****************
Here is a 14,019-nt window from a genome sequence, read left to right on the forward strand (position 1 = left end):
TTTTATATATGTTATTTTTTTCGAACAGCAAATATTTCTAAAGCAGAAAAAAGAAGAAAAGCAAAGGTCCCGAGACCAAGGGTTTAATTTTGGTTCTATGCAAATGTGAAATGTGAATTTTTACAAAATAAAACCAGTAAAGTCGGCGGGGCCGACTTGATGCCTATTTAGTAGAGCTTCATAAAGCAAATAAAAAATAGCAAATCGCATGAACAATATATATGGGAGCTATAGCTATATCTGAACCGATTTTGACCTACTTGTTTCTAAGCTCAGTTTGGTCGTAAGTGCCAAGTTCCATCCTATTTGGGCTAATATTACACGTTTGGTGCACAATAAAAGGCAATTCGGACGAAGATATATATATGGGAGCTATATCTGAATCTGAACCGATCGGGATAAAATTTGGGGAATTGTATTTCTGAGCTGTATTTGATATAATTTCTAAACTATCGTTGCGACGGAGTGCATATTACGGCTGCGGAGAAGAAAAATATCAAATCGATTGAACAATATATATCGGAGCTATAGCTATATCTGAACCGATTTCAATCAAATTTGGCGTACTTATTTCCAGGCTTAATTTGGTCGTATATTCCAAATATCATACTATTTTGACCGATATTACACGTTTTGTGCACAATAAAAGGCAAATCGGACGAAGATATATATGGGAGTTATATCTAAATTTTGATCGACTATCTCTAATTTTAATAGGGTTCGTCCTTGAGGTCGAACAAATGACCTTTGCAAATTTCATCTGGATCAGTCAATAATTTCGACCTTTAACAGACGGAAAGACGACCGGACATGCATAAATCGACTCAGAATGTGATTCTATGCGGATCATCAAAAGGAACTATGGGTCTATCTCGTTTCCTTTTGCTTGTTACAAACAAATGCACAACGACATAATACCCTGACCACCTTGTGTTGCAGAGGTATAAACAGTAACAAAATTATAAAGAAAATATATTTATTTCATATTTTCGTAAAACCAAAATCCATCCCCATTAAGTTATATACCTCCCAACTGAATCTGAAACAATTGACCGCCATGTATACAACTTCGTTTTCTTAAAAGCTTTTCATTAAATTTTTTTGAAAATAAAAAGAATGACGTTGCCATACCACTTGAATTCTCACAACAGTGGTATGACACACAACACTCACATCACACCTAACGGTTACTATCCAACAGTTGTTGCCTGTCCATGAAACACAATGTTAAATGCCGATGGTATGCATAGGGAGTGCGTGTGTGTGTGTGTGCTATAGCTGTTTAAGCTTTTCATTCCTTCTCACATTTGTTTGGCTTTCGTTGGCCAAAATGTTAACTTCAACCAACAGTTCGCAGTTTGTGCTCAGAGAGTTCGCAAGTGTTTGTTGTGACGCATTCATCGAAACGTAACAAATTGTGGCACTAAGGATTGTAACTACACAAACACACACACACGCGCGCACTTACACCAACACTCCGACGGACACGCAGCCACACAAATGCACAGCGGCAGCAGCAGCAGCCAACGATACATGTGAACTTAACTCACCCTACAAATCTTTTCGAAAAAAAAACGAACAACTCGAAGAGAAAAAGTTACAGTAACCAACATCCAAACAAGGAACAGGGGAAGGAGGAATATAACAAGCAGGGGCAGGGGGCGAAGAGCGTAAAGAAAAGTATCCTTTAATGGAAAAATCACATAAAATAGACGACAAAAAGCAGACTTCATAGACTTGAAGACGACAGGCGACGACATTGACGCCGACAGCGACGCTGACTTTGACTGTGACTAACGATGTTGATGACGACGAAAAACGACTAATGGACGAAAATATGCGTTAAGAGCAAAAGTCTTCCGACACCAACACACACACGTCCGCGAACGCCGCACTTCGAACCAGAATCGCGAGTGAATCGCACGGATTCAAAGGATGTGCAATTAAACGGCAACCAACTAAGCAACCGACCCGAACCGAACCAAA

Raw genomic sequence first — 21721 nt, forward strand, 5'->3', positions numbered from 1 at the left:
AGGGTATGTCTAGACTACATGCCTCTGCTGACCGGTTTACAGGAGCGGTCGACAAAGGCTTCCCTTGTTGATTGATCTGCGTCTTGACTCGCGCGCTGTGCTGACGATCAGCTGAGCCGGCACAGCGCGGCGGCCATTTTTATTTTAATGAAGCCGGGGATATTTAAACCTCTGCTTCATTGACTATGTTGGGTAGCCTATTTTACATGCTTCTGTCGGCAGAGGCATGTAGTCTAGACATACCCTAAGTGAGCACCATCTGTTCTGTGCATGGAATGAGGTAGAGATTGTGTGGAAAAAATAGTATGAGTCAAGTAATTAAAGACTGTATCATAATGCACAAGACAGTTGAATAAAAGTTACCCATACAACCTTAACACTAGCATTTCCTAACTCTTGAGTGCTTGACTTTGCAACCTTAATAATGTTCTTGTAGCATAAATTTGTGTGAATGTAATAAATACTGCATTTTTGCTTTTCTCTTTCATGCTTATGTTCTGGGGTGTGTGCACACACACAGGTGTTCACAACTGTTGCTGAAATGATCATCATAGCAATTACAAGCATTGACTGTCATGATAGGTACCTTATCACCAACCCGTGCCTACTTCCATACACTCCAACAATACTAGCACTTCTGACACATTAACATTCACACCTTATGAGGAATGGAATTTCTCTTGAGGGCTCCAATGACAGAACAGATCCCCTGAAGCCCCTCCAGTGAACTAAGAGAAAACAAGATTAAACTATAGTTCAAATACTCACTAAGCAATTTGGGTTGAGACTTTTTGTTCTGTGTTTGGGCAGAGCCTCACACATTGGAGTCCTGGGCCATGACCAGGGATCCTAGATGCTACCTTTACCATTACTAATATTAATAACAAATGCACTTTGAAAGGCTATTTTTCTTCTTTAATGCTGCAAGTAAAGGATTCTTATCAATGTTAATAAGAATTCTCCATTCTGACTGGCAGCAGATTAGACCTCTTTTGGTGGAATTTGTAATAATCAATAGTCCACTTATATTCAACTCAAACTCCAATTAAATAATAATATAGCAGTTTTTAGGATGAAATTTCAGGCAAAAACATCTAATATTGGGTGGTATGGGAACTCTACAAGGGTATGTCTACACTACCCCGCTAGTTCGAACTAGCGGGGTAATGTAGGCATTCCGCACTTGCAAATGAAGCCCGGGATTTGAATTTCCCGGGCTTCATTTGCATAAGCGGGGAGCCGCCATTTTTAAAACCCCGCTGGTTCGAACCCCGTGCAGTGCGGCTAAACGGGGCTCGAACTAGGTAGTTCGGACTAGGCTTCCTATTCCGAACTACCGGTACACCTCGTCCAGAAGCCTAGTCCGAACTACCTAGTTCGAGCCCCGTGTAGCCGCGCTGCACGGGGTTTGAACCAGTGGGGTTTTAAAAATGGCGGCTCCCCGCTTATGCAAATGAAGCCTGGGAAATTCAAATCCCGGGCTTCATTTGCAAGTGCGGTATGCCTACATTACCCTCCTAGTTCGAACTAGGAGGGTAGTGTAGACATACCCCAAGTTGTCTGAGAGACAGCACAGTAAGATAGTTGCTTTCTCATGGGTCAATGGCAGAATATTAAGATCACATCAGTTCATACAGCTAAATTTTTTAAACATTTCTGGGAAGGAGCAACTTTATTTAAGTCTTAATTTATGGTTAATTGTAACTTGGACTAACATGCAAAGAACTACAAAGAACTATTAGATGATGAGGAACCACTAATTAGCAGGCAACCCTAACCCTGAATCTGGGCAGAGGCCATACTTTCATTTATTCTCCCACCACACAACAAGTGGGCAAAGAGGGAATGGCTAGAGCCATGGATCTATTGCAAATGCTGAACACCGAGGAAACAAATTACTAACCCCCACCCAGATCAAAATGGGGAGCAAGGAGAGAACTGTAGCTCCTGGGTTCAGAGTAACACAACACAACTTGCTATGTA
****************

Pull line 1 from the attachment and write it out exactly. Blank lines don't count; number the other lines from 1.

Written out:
Here is a 14,019-nt window from a genome sequence, read left to right on the forward strand (position 1 = left end):